Great influential company, a great venue (the Spoke Club) and a copy of the book and report. If you are a head of a client marketing group, don't pass up the opportunity to get connected, informed and excited about 2010.
If you are a CMO or our a change agent who want to influence their CMO to change their culture and approach to their customers, come join us on Monday, January 11th.
Late at night the Tuesday before Christmas my Twitterstream alerted me to reports of a plane crash in Jamaica.
I immediately clicked through on the link to find a story light on details about American Airlines flight 331 crashing after take off and breaking in two and this jarringly horrible contextual ad placement:
Yep, in the Miami Herald a headline ‘Flight from Miami Crashes in Jamiaca’ prompts a banner ad for George Clooney’s ‘Up in the Air’.
Text analytics – still doesn’t really work in many cases and contexts.
The essential need is to do both – if you hear advice to the contrary, the people you are talking to really don't know what they are talking about.
Think about a bike wheel – the built community is your hub – you control it and host the conversation inviting the world into your party, it powers what your business does…the affiliated communities (and there potentially many – see our social media octopus) are the spokes – extending your good stuff into the microcosms of the web and getting your content unchained, loose and fancy free.
Here's the key reason why you need the hub and spokes to your community bike – if you look at the 6 key requirements of building effective community (there are a few others – but these are the day to day operating essentials), a built community (i.e. Dell Ideastorm) vs. an affiliated community (i.e. a user forum or a Facebook page) perform much differently on these steps.
Outreach – for most prospective communities – the people you need to find and recruit are "out there" not "in here" – last time I checked finding 1.1 billion people in social networks, 350 million people on Facebook, 50 million LinkedIners and 20 million early adopting Twitterites then dropping a phone call to your very best friends - Advantage- Affiliated Communities
Seeding - identifying the right group of users to be your front row of testers, collaborators, users and ambassadors – takes a mix of scale – having a lot of people enter the candidate funnel and knowing what they are doing and saying in the world out there but on the other side, also understanding intimately the people that are already related to you and their intensity of commitment and interest – Advantage – A Tie
Engagement – competing with 150,000 Facebook pages and 100,000 iPhone apps are way too difficult, to create any type of meaningful engagement, the user experience in these arenas is to graze and sip not to settle into one space and go deep – on top of that, all of the meaningful metrics, insights and opportunity to build a relationship belong to the platform not the sponsoring party – you are at their whim – finally, any customization requirements are the mercy of what the social network platform or user forum allows you to do…it simply pays to build your own community to engage people on a deeper basis Advantage – Built Communities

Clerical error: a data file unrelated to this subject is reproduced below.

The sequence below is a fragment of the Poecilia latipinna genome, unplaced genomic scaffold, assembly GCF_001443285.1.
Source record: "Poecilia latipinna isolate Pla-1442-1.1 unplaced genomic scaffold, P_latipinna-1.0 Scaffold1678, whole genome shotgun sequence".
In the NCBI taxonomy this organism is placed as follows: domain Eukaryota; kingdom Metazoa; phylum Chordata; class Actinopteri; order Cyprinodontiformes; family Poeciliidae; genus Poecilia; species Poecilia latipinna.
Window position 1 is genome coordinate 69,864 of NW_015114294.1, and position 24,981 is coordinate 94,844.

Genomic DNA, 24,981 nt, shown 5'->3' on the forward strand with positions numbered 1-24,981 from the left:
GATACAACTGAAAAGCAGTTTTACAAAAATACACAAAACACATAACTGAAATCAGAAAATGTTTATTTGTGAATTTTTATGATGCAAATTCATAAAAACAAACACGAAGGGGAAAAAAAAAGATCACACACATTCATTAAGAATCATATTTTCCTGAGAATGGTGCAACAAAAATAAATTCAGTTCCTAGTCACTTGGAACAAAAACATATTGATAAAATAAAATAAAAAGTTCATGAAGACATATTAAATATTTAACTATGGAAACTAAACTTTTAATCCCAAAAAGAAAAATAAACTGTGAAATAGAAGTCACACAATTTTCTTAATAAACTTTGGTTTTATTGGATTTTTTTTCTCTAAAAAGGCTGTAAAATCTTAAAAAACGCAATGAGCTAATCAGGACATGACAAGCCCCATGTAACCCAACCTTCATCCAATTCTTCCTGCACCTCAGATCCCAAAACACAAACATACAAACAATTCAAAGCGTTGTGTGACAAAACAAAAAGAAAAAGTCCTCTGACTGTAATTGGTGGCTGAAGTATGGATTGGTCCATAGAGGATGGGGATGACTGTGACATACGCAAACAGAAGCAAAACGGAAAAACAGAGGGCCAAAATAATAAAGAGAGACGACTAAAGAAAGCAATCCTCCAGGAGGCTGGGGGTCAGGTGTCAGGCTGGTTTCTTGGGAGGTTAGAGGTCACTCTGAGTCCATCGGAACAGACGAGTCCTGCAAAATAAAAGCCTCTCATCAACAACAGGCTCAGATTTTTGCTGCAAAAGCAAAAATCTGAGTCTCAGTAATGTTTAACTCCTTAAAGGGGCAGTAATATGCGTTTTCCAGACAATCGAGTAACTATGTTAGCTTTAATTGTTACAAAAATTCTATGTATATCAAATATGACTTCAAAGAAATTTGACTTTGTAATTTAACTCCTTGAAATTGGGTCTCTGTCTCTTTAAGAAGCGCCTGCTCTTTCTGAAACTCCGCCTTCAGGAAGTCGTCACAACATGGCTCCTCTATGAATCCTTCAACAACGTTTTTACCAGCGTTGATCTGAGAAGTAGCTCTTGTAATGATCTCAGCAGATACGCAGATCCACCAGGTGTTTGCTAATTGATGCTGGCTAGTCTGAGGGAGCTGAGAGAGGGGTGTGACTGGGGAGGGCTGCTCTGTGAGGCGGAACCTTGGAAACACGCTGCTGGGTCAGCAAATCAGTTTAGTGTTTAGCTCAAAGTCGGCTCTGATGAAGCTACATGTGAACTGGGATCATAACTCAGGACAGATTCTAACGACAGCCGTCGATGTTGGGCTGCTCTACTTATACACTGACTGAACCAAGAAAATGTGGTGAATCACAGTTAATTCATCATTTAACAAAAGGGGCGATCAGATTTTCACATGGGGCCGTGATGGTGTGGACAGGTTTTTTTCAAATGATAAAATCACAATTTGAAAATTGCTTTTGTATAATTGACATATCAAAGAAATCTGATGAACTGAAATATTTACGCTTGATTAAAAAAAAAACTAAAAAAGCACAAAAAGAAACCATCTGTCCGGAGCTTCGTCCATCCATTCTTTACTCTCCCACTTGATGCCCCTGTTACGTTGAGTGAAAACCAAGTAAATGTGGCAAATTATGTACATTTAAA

Collaboration - oftentimes in a community you want to hive off a discussion, a project, an idea, a group and get a subset of engaged and informed people to rally around it away from your general mainstream group – once again, tough as nails to create that interaction on the popular social networks – you are just another subway stop on a user's very long train tracks of their web social and content life – creating this sense of commitment, affinity and collective interest happens in built communities enhanced by the ability to control and design your world your way consistent with community user's core needs Advantage – Built Communities
Affiliation – people join and buy into communities for three reasons – intrinsically – they buy into the values of what you're doing, extrinsically – they will appear better to their peers and explicitly – they get something for their time and effort – whereas built communities may reinforce a sense of intrinsic "we're all in this together" value better, affiliated communities allow for an expanded broadcast of your reputation driving extrinsic value – then it's a battle between the built communities ability to reward anybody at any time more easily vs. affiliated communities ease of effort and ability to recruit and be noticed be others doing good stuff Advantage – Tie
Rebroadcast - good content usually rises to level of its quality – and the good stuff usually goes "viral" in social networks and user forums not within the confines of the built community itself, check out the New York Times as well as most established media and grassroots blogs and the majority of their web traffic comes through links from affiliated networks (i.e. Twitter feeds) than specific destination visitors – their good content gets marginalized if not for the eyes of the affiliated community worlds this also supports search engine rankings Advantage - Affiliated communities
The short argument is that affiliated communities help build scale and the built communities help build engagement. Worth further exploration as a future blog post…but in the interim, when two online communities fork in the woods – take both paths.